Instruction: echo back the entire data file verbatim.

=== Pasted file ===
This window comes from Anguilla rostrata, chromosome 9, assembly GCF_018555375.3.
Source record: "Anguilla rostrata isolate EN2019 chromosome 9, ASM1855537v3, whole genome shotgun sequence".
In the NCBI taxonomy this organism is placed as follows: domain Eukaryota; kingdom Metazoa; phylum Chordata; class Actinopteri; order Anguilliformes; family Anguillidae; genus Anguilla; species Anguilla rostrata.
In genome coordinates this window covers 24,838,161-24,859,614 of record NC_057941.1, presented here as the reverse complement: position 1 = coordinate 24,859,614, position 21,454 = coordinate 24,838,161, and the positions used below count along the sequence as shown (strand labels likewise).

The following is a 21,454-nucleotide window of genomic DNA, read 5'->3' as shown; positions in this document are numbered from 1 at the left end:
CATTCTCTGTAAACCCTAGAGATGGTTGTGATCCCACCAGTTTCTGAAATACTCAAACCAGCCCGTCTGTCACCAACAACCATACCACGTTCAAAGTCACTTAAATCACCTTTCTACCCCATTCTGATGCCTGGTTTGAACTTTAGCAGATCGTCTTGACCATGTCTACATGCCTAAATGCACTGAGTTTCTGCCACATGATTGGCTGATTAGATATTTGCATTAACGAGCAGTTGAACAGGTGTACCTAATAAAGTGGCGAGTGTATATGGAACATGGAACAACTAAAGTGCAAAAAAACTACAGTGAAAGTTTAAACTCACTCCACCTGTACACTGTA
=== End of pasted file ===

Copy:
This window comes from Anguilla rostrata, chromosome 9, assembly GCF_018555375.3.
Source record: "Anguilla rostrata isolate EN2019 chromosome 9, ASM1855537v3, whole genome shotgun sequence".
In the NCBI taxonomy this organism is placed as follows: domain Eukaryota; kingdom Metazoa; phylum Chordata; class Actinopteri; order Anguilliformes; family Anguillidae; genus Anguilla; species Anguilla rostrata.
In genome coordinates this window covers 24,838,161-24,859,614 of record NC_057941.1, presented here as the reverse complement: position 1 = coordinate 24,859,614, position 21,454 = coordinate 24,838,161, and the positions used below count along the sequence as shown (strand labels likewise).

The following is a 21,454-nucleotide window of genomic DNA, read 5'->3' as shown; positions in this document are numbered from 1 at the left end:
CATTCTCTGTAAACCCTAGAGATGGTTGTGATCCCACCAGTTTCTGAAATACTCAAACCAGCCCGTCTGTCACCAACAACCATACCACGTTCAAAGTCACTTAAATCACCTTTCTACCCCATTCTGATGCCTGGTTTGAACTTTAGCAGATCGTCTTGACCATGTCTACATGCCTAAATGCACTGAGTTTCTGCCACATGATTGGCTGATTAGATATTTGCATTAACGAGCAGTTGAACAGGTGTACCTAATAAAGTGGCGAGTGTATATGGAACATGGAACAACTAAAGTGCAAAAAAACTACAGTGAAAGTTTAAACTCACTCCACCTGTACACTGTA